About this site | Join our Book Club | About the Author  
Culture of IRAN
Enter Your Email Address: 
Culture of Iran
Culture of IRAN   Culture of IRAN
Home » Art & Culture » Astrology & Astronomy in Iran and Ancient Mesopotamia
Culture of Iran Culture of Iran
Astrology & Astronomy in Iran and Ancient Mesopotamia
A Brief History
Last Updated: October, 2009

The famous Iranian mathematician, Nasir al-Din Tusi, founded the observatory at Maragha in 1259, one-year after the fall of Baghdad to the Mongols. He was born in Tus, Khurasan in 1201 and studied all subjects popular at the time. In 1262, he improved the observatory by building a twelve-foot wall quadrant made from copper. He used many instruments including astrolabes, representations of constellation, epicycles and shapes of spheres for various calculations.

The main theoretical work done at the observatory involved simplifying the Ptolemy’s model and bringing it into line with the Aristotelian model, which postulated uniform circular orbits for the planets. Although they were often misguided, they made very important contributions; Ibn Shatir (early 14th century) used the information and came up with models for the movement of the Moon and of Mercury that are strikingly similar to those of Copernicus. Tusi invented new instruments for observing the stars accurately. He also invented an ingenious mechanical device (torquetum) for computing star positions and discovered how a special pair of circles (called a Tusi couple) can draw a straight line. Tusi was one of the greatest scientists, mathematicians, astronomers, philosophers, theologians and physicians of his time. He was a prolific writer. He wrote many treatises on such varied subjects as Algebra, Arithmetic, Trigonometry, Geometry, Logic, Metaphysics, Medicine, Ethics, and theology. Ilkhanid ruler Hulagu Khan appointed him as one of his ministers. Tusi produced a very accurate table of planetary movements and a star catalogue, and he published it under the title "Zij-Ilkhani" which was dedicated to the Khan and was in use until the 15th century. The tables were developed from observations over a twelve-year period and were primarily based on original observations.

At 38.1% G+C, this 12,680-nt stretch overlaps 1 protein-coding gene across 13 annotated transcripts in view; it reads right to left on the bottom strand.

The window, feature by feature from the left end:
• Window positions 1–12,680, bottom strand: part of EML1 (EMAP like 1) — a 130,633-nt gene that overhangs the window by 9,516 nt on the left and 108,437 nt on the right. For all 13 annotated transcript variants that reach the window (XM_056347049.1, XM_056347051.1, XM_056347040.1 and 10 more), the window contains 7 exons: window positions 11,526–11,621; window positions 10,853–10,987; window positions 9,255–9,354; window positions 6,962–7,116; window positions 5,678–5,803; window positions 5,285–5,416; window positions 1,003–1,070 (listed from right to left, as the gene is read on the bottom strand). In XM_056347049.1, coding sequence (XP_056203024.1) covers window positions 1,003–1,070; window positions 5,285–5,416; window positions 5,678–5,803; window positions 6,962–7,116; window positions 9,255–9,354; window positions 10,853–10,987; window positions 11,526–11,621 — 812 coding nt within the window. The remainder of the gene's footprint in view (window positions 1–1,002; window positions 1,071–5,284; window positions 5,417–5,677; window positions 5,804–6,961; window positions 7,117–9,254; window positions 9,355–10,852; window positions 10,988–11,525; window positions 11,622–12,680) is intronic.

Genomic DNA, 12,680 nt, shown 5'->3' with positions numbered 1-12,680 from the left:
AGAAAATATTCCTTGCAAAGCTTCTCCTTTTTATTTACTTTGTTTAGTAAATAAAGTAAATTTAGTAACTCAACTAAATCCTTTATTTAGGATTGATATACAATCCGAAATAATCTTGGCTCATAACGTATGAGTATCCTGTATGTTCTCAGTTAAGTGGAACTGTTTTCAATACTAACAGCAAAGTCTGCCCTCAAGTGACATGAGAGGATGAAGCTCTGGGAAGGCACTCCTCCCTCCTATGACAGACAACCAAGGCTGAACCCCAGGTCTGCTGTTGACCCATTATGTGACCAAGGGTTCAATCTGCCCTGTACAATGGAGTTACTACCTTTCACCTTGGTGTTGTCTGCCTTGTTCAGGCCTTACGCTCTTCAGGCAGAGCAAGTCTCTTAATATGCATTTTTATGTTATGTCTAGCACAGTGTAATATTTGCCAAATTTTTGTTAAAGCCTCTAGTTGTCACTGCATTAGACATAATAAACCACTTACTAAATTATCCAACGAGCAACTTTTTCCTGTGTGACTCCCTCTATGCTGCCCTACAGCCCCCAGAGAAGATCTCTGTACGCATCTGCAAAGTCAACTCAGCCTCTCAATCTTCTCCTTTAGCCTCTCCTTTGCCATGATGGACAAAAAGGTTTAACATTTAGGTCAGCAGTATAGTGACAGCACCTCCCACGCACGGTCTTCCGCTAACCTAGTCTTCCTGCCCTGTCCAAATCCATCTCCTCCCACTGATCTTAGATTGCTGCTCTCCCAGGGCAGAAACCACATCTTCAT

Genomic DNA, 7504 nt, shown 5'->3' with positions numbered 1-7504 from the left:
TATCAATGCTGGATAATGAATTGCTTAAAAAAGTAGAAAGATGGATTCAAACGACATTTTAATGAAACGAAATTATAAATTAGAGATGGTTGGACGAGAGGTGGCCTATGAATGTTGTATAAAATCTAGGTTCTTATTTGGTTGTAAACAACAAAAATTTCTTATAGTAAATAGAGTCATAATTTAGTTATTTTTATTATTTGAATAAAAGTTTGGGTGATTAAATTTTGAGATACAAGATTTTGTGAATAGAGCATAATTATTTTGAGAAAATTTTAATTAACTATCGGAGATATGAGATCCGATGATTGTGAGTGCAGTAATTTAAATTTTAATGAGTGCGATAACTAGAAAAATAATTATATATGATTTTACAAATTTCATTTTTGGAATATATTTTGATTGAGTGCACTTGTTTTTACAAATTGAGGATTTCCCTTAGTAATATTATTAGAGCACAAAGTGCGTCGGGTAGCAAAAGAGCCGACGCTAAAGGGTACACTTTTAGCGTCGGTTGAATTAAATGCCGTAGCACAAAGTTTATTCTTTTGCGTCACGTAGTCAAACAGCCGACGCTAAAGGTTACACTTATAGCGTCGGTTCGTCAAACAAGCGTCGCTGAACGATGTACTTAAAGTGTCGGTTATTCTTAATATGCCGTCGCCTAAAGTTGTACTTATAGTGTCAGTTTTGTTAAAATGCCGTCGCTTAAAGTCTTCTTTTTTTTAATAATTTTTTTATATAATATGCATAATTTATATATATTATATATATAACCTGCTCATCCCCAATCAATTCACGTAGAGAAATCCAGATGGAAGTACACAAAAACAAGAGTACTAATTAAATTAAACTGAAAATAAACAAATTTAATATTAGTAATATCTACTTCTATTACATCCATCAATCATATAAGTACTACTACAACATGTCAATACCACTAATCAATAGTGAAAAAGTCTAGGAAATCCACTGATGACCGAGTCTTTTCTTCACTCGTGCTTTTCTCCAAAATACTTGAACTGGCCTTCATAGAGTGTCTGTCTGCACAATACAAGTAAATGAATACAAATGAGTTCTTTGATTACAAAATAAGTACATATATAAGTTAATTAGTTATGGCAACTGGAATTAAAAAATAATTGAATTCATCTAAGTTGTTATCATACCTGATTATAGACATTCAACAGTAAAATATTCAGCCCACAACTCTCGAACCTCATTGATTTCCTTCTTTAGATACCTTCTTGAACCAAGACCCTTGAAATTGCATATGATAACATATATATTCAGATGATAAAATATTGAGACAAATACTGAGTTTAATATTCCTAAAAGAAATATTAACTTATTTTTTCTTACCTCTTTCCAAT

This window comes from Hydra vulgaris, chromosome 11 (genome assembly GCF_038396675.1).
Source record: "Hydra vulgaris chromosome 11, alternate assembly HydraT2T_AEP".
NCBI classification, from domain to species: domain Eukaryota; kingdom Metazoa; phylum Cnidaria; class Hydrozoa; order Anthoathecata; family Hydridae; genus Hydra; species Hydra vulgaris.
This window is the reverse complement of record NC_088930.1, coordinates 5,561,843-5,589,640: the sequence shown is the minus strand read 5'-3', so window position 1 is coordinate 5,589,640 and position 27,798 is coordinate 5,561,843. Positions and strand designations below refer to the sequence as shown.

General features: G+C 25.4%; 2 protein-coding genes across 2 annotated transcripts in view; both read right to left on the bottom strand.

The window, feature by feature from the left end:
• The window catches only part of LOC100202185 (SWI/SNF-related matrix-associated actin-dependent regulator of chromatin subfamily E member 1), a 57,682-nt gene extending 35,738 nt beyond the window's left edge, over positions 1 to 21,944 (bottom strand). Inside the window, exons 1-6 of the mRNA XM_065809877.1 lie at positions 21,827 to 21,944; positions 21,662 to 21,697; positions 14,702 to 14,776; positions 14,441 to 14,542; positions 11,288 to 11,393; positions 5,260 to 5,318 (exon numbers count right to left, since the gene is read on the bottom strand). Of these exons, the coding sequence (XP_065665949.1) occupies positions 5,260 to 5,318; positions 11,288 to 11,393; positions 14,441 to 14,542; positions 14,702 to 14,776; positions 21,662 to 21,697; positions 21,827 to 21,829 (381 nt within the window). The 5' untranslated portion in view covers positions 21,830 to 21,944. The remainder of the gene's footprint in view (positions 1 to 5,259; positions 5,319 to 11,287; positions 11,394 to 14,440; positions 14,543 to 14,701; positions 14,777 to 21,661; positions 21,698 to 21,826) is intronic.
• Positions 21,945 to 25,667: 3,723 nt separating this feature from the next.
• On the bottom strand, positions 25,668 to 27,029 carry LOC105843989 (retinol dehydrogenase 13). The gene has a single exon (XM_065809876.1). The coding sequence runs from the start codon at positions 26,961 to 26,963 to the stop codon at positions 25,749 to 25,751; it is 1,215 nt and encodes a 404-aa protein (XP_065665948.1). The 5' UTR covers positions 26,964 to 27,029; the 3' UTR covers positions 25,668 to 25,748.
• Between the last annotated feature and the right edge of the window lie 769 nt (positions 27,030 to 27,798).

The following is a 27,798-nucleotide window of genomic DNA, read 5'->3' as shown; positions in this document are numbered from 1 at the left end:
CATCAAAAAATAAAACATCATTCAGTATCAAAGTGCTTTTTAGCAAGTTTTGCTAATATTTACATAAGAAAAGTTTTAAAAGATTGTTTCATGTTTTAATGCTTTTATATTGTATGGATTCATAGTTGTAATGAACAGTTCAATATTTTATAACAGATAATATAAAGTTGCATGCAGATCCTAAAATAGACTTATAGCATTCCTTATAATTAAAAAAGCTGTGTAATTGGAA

Tusi also pointed out several serious shortcomings in Ptolemy’s models. His critique of Ptolemy’s theories convinced future astronomers of the need to develop an alternative model ending in Copernicus discoveries. Tusi pioneered spherical trigonometry and one of his most important mathematical contributions was the treatment of trigonometry as a new mathematical discipline and revived the philosophy of Avicenna. He wrote his works in Arabic and Persian, sixty-four treatises have survived. These were translated into Latin and other European languages in the Middle Ages. Among Tusi’s well-known Iranian students are Nizam Araj, who wrote a commentary on the Almagest, and Qutb ad-Din Shirazi who gave the first satisfactory mathematical explanation of the rainbow.

Despite great emphasis on astronomy, astrology also had a strong presence. Some scholars denied any scientific base for it. Biruni himself despite numerous works on the subject did not believe in it. Other writers ridiculed fortunetellers and magicians during this period and superstition and blind fate are criticized by the likes of Biruni, Ibn Sina and Ibn Khaldun (1406 AD). The later makes a clear distinction between prophecy; a divine act bestowed upon chosen saints and prophets as compared to fortune telling a fake and deceitful act. The astrologers from the time of Caliph al-Mansur when Baghdad was first built used it extensively. In fact the site and the time was chosen by advice from Iranian court astrologer Nawbakht with help from Fazari and Tabari. These astrologers recommended 30th of July 762 as a blessed time to lay the foundation for Baghdad. Mansur accepted the verdict and it was Nawbakht who also consulted the charts and advised him of the future revolt by Ibrahim ibn-Abdullah (762-63 AD). Astrology made its gradual appearance in the public life of Arab rulers as a result of the infiltration of Sasanian cultural patterns" and all the subsequent rulers in the area used it in both its scientific and popular forms.